How certain initiations can bring on later implications
By Mercedes Deutscher, News Editor
British Prime Minister David Cameron woke up to smell the bacon.
Several allegations are made in a political biography, written by former British Tory Party treasurer Lord Ashcroft, set to be released in early October. The most prominent allegation in the media was that as part of a fraternity initiation at Oxford, Cameron placed his genitals into the mouth of a dead pig.
It is a story all too common in fraternities, sororities, and other groups. To be included in such company, you must prove yourself worthy.
When do these initiations cross the line though? Why do young men—like Cameron once was—feel it is so important to fit in that it is worth sticking their pork into pork? Why do members of certain fraternities permanently brand their skins as a pledge of allegiance? Even in events as low-commitment as a frosh week, why did first-year business students at UBC think it was okay to make chants that made a joke of sexual assault?
If post-secondary is supposedly a place to be yourself, why do young adults place themselves in situations of danger or controversy in order to belong?
What you do in your young adulthood can have influence on your opportunities later on in your career, especially since the rise of social media. Sure, Cameron is the current British Prime Minister, but what if this news came to light prior to his election? Chances are he wouldn’t be in office today. Other political careers have been stopped in their tracks due to reckless decisions. Take Jerry Bance, a Canadian Conservative candidate who was dropped from the election after the public was exposed to a video of him urinating into a client’s empty coffee cup during his previous career as a repairman. Your actions have never been more scrutinized.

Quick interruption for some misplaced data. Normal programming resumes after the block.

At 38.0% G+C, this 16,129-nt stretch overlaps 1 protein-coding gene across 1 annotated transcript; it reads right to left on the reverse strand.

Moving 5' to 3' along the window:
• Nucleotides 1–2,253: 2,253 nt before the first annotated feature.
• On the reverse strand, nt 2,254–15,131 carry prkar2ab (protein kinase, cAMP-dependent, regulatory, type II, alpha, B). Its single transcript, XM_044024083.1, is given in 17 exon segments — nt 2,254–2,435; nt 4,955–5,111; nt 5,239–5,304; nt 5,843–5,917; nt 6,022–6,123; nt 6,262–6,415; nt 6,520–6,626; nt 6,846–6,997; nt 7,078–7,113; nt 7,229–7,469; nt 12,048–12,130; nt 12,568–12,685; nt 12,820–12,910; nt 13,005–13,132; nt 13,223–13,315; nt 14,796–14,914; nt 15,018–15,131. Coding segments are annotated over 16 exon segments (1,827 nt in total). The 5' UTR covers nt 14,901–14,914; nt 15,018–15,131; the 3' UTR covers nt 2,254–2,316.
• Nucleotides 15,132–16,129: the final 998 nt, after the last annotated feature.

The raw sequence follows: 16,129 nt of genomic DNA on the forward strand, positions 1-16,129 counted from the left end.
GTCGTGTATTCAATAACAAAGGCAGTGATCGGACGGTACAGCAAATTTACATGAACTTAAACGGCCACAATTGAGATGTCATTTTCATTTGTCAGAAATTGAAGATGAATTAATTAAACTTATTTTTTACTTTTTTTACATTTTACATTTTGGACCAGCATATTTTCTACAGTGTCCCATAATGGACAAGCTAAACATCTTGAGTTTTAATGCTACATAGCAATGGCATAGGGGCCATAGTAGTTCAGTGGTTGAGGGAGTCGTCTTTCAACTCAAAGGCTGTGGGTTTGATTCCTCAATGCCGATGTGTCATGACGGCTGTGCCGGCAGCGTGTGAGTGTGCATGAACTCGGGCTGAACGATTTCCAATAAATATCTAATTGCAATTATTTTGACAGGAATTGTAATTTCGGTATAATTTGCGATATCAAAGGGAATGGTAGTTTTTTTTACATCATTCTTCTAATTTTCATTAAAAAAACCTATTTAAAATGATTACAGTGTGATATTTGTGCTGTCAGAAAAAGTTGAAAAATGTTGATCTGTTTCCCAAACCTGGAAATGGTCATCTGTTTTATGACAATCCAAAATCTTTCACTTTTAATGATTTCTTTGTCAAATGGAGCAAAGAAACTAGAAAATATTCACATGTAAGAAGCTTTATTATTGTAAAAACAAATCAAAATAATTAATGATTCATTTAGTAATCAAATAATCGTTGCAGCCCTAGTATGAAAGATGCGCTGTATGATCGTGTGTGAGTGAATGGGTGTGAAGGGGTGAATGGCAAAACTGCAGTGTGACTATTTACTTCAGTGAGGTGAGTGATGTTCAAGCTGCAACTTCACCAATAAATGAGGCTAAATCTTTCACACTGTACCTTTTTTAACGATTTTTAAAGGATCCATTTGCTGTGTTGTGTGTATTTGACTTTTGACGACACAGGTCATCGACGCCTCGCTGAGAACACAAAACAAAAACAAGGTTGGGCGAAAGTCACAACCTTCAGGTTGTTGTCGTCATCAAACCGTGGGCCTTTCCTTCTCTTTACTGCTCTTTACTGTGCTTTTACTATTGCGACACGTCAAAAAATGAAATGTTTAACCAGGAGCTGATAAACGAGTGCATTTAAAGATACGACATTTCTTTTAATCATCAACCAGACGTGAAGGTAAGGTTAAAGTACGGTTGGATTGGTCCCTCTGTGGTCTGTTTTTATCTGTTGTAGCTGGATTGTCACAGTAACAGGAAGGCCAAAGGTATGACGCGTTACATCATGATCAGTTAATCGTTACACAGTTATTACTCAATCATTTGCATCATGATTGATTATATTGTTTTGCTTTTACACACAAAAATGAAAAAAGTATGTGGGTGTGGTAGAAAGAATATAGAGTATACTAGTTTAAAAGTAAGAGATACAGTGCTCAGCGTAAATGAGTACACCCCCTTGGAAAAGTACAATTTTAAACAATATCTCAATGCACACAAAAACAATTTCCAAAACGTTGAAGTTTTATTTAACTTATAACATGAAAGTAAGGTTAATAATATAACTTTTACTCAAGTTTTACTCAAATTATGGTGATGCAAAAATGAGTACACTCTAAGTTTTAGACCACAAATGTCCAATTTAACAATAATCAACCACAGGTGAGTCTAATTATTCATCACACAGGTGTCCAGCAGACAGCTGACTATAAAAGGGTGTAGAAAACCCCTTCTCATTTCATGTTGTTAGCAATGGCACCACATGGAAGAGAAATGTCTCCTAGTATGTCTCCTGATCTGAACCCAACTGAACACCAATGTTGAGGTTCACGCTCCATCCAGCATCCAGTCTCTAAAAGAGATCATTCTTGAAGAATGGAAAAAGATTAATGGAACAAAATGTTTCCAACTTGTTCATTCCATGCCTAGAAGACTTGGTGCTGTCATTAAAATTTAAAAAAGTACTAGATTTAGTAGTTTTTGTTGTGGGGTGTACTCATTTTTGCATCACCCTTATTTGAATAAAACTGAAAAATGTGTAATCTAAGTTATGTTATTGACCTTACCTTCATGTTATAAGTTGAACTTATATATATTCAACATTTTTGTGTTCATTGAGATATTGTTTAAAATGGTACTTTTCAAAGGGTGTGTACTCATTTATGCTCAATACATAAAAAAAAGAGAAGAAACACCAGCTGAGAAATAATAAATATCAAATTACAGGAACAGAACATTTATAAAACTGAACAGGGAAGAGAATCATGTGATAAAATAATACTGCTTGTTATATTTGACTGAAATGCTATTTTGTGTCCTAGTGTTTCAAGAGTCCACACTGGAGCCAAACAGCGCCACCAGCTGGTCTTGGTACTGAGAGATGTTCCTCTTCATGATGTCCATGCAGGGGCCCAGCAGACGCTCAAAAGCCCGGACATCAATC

It is not to say that you need to be overly careful and cautious about every aspect of your life. However, take a moment to consider and assess your decision-making process. If asked to do something by a group you are trying to fit into, question what is motivating you to do such a thing. Sure, it may make a great story for at the bar, but is it something that you’d want your family to know about? Your future employer? The general public?
How much worth do you place in yourself over the camaraderie of others? It’s probably pretty easy to figure out ones’ values based on what they ask of you in a non-professional setting.
Perhaps if someone told that to a younger Cameron, he may have rethought his actions taken in order to make some new friends.